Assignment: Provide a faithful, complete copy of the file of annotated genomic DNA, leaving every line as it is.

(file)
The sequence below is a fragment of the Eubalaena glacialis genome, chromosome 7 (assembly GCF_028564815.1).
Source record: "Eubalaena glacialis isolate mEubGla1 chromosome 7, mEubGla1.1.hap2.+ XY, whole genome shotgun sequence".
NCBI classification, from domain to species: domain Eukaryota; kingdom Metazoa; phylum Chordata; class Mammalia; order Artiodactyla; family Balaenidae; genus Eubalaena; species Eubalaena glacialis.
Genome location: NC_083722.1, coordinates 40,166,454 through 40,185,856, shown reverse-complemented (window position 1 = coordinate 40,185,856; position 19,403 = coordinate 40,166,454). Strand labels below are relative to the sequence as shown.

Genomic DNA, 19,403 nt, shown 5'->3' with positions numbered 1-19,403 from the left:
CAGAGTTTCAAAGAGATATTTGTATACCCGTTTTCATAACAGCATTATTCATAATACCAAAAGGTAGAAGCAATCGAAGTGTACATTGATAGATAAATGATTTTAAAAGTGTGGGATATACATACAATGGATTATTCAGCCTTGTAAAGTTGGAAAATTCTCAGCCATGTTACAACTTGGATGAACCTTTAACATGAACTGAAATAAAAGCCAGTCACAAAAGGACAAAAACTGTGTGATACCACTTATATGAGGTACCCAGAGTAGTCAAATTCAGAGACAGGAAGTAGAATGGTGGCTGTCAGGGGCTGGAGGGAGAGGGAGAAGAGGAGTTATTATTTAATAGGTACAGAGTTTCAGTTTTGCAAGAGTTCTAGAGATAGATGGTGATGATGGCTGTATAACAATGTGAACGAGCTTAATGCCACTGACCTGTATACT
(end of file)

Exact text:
The sequence below is a fragment of the Eubalaena glacialis genome, chromosome 7 (assembly GCF_028564815.1).
Source record: "Eubalaena glacialis isolate mEubGla1 chromosome 7, mEubGla1.1.hap2.+ XY, whole genome shotgun sequence".
NCBI classification, from domain to species: domain Eukaryota; kingdom Metazoa; phylum Chordata; class Mammalia; order Artiodactyla; family Balaenidae; genus Eubalaena; species Eubalaena glacialis.
Genome location: NC_083722.1, coordinates 40,166,454 through 40,185,856, shown reverse-complemented (window position 1 = coordinate 40,185,856; position 19,403 = coordinate 40,166,454). Strand labels below are relative to the sequence as shown.

Genomic DNA, 19,403 nt, shown 5'->3' with positions numbered 1-19,403 from the left:
CAGAGTTTCAAAGAGATATTTGTATACCCGTTTTCATAACAGCATTATTCATAATACCAAAAGGTAGAAGCAATCGAAGTGTACATTGATAGATAAATGATTTTAAAAGTGTGGGATATACATACAATGGATTATTCAGCCTTGTAAAGTTGGAAAATTCTCAGCCATGTTACAACTTGGATGAACCTTTAACATGAACTGAAATAAAAGCCAGTCACAAAAGGACAAAAACTGTGTGATACCACTTATATGAGGTACCCAGAGTAGTCAAATTCAGAGACAGGAAGTAGAATGGTGGCTGTCAGGGGCTGGAGGGAGAGGGAGAAGAGGAGTTATTATTTAATAGGTACAGAGTTTCAGTTTTGCAAGAGTTCTAGAGATAGATGGTGATGATGGCTGTATAACAATGTGAACGAGCTTAATGCCACTGACCTGTATACT